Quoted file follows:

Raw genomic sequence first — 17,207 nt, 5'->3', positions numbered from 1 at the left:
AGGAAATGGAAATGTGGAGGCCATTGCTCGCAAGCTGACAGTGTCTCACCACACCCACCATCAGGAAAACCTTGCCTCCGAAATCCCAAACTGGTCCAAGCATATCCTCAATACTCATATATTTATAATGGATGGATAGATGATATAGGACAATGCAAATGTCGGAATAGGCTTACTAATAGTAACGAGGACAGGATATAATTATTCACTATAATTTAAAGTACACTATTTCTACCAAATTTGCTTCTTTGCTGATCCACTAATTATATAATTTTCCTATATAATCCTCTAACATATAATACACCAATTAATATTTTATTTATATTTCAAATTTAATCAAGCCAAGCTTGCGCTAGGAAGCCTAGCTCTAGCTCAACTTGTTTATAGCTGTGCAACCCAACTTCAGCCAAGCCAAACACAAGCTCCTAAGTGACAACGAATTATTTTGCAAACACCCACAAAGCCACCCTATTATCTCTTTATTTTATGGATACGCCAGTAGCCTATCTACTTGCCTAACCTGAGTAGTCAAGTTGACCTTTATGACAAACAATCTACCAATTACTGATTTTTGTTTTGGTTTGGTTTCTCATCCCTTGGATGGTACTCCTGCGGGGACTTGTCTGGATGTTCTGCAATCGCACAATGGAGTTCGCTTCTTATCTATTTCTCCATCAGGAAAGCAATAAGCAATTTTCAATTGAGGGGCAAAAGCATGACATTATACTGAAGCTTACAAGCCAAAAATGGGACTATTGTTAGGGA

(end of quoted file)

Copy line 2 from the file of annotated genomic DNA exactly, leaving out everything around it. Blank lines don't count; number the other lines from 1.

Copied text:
AGGAAATGGAAATGTGGAGGCCATTGCTCGCAAGCTGACAGTGTCTCACCACACCCACCATCAGGAAAACCTTGCCTCCGAAATCCCAAACTGGTCCAAGCATATCCTCAATACTCATATATTTATAATGGATGGATAGATGATATAGGACAATGCAAATGTCGGAATAGGCTTACTAATAGTAACGAGGACAGGATATAATTATTCACTATAATTTAAAGTACACTATTTCTACCAAATTTGCTTCTTTGCTGATCCACTAATTATATAATTTTCCTATATAATCCTCTAACATATAATACACCAATTAATATTTTATTTATATTTCAAATTTAATCAAGCCAAGCTTGCGCTAGGAAGCCTAGCTCTAGCTCAACTTGTTTATAGCTGTGCAACCCAACTTCAGCCAAGCCAAACACAAGCTCCTAAGTGACAACGAATTATTTTGCAAACACCCACAAAGCCACCCTATTATCTCTTTATTTTATGGATACGCCAGTAGCCTATCTACTTGCCTAACCTGAGTAGTCAAGTTGACCTTTATGACAAACAATCTACCAATTACTGATTTTTGTTTTGGTTTGGTTTCTCATCCCTTGGATGGTACTCCTGCGGGGACTTGTCTGGATGTTCTGCAATCGCACAATGGAGTTCGCTTCTTATCTATTTCTCCATCAGGAAAGCAATAAGCAATTTTCAATTGAGGGGCAAAAGCATGACATTATACTGAAGCTTACAAGCCAAAAATGGGACTATTGTTAGGGA